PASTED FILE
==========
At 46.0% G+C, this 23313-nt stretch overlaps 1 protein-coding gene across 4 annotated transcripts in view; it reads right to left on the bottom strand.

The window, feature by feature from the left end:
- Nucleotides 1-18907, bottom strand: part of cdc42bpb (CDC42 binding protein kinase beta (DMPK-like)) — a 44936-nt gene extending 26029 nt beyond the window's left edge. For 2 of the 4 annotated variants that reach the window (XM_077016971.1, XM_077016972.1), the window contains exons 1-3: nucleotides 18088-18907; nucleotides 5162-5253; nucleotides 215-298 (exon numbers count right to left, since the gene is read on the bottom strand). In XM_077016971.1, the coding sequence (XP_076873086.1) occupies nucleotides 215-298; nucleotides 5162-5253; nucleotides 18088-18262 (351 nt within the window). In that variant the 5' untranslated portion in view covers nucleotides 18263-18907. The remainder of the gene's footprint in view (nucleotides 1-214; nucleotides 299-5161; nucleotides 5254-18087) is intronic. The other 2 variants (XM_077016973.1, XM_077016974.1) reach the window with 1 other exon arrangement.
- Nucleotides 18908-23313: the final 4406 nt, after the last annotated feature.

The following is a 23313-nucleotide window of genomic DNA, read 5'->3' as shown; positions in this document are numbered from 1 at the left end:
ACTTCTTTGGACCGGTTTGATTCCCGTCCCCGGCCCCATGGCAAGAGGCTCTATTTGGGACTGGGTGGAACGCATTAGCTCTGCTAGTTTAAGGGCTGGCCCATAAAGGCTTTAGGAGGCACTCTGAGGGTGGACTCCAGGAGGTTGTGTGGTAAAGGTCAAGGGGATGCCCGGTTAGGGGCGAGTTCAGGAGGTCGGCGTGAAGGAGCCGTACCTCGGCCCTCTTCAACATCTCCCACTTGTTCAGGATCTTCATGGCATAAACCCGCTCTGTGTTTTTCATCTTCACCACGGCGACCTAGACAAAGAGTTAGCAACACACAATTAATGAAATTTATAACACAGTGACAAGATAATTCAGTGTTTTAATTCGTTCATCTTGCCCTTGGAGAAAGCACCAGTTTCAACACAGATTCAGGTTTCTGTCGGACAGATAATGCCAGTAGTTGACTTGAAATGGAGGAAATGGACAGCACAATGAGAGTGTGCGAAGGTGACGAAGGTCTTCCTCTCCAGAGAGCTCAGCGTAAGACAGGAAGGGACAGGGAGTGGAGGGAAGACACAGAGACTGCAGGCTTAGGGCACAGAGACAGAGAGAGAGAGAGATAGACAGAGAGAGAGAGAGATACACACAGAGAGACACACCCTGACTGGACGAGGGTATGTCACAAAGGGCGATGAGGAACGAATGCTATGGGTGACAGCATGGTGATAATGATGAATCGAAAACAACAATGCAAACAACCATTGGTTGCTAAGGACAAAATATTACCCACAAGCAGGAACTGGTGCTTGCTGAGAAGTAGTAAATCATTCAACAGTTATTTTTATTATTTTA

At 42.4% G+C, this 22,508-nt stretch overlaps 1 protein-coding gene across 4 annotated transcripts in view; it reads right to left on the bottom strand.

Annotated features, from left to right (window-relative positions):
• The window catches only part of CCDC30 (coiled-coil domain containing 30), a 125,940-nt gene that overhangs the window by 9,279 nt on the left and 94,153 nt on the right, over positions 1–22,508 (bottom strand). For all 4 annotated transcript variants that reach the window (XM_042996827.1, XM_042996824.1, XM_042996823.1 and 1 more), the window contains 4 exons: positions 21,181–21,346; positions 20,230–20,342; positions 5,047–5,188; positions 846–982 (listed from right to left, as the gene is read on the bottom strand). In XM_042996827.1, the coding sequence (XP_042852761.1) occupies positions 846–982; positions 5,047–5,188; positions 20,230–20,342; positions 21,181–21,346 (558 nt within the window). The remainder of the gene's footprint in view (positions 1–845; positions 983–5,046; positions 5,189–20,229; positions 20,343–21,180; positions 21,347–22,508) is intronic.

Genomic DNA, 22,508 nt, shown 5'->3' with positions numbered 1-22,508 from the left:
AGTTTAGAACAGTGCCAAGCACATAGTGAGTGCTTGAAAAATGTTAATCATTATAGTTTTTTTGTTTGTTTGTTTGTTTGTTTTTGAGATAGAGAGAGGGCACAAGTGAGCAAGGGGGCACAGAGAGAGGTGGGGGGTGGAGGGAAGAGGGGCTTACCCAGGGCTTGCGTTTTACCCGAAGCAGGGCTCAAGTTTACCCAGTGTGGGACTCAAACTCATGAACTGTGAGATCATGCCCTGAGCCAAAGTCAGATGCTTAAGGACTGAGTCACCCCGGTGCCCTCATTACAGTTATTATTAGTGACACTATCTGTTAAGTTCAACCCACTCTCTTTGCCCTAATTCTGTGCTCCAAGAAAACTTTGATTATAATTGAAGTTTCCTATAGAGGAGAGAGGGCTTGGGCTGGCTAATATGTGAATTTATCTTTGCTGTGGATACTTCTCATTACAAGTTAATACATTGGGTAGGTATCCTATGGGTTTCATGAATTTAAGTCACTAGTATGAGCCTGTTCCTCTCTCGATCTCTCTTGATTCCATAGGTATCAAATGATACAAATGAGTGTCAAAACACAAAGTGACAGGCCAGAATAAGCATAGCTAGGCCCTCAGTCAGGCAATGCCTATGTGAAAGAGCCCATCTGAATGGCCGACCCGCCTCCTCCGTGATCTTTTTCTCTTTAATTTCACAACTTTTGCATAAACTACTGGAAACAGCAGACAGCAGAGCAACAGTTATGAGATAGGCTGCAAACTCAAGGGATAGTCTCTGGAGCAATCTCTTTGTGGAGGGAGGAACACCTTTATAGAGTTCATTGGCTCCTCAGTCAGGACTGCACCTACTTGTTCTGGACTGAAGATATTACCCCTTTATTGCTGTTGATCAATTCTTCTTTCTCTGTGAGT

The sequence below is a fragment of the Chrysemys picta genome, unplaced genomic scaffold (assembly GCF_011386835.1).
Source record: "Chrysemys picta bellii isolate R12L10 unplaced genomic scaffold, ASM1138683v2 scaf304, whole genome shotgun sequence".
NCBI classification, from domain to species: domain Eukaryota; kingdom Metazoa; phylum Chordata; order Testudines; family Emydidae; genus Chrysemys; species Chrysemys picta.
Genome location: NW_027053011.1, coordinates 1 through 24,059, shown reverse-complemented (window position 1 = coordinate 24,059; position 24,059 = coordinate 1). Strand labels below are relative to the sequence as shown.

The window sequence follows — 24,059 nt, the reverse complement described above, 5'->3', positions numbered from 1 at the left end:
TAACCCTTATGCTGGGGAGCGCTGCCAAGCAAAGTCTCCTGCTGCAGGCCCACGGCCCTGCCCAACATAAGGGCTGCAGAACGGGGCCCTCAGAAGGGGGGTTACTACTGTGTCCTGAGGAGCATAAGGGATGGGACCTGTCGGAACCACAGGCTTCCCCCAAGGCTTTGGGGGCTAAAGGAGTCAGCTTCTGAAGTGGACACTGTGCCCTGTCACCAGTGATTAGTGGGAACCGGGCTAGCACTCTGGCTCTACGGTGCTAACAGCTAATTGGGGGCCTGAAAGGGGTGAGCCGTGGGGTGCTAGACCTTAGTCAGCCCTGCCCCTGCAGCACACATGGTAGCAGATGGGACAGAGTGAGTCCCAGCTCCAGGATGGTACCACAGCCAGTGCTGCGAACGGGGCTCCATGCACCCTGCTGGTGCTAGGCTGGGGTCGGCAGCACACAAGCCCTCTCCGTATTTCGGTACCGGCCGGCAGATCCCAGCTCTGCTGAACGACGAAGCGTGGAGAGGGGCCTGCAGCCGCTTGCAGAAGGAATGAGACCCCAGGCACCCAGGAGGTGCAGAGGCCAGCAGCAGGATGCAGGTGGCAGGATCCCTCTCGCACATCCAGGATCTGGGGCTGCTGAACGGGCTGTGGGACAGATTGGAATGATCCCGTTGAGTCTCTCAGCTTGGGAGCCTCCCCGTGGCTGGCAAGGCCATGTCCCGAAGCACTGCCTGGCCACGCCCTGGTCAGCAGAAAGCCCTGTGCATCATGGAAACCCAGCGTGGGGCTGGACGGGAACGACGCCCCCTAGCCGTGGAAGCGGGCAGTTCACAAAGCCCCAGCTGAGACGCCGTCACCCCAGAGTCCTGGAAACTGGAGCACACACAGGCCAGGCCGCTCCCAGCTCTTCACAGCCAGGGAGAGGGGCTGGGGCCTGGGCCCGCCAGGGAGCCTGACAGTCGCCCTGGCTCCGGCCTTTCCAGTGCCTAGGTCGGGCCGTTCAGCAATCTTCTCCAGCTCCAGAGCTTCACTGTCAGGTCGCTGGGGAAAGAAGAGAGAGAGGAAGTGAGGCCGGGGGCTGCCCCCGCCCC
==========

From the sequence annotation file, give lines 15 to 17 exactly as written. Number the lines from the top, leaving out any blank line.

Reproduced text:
Genome location: NW_027053011.1, coordinates 1 through 24,059, shown reverse-complemented (window position 1 = coordinate 24,059; position 24,059 = coordinate 1). Strand labels below are relative to the sequence as shown.

The window sequence follows — 24,059 nt, the reverse complement described above, 5'->3', positions numbered from 1 at the left end:
TAACCCTTATGCTGGGGAGCGCTGCCAAGCAAAGTCTCCTGCTGCAGGCCCACGGCCCTGCCCAACATAAGGGCTGCAGAACGGGGCCCTCAGAAGGGGGGTTACTACTGTGTCCTGAGGAGCATAAGGGATGGGACCTGTCGGAACCACAGGCTTCCCCCAAGGCTTTGGGGGCTAAAGGAGTCAGCTTCTGAAGTGGACACTGTGCCCTGTCACCAGTGATTAGTGGGAACCGGGCTAGCACTCTGGCTCTACGGTGCTAACAGCTAATTGGGGGCCTGAAAGGGGTGAGCCGTGGGGTGCTAGACCTTAGTCAGCCCTGCCCCTGCAGCACACATGGTAGCAGATGGGACAGAGTGAGTCCCAGCTCCAGGATGGTACCACAGCCAGTGCTGCGAACGGGGCTCCATGCACCCTGCTGGTGCTAGGCTGGGGTCGGCAGCACACAAGCCCTCTCCGTATTTCGGTACCGGCCGGCAGATCCCAGCTCTGCTGAACGACGAAGCGTGGAGAGGGGCCTGCAGCCGCTTGCAGAAGGAATGAGACCCCAGGCACCCAGGAGGTGCAGAGGCCAGCAGCAGGATGCAGGTGGCAGGATCCCTCTCGCACATCCAGGATCTGGGGCTGCTGAACGGGCTGTGGGACAGATTGGAATGATCCCGTTGAGTCTCTCAGCTTGGGAGCCTCCCCGTGGCTGGCAAGGCCATGTCCCGAAGCACTGCCTGGCCACGCCCTGGTCAGCAGAAAGCCCTGTGCATCATGGAAACCCAGCGTGGGGCTGGACGGGAACGACGCCCCCTAGCCGTGGAAGCGGGCAGTTCACAAAGCCCCAGCTGAGACGCCGTCACCCCAGAGTCCTGGAAACTGGAGCACACACAGGCCAGGCCGCTCCCAGCTCTTCACAGCCAGGGAGAGGGGCTGGGGCCTGGGCCCGCCAGGGAGCCTGACAGTCGCCCTGGCTCCGGCCTTTCCAGTGCCTAGGTCGGGCCGTTCAGCAATCTTCTCCAGCTCCAGAGCTTCACTGTCAGGTCGCTGGGGAAAGAAGAGAGAGAGGAAGTGAGGCCGGGGGCTGCCCCCGCCCC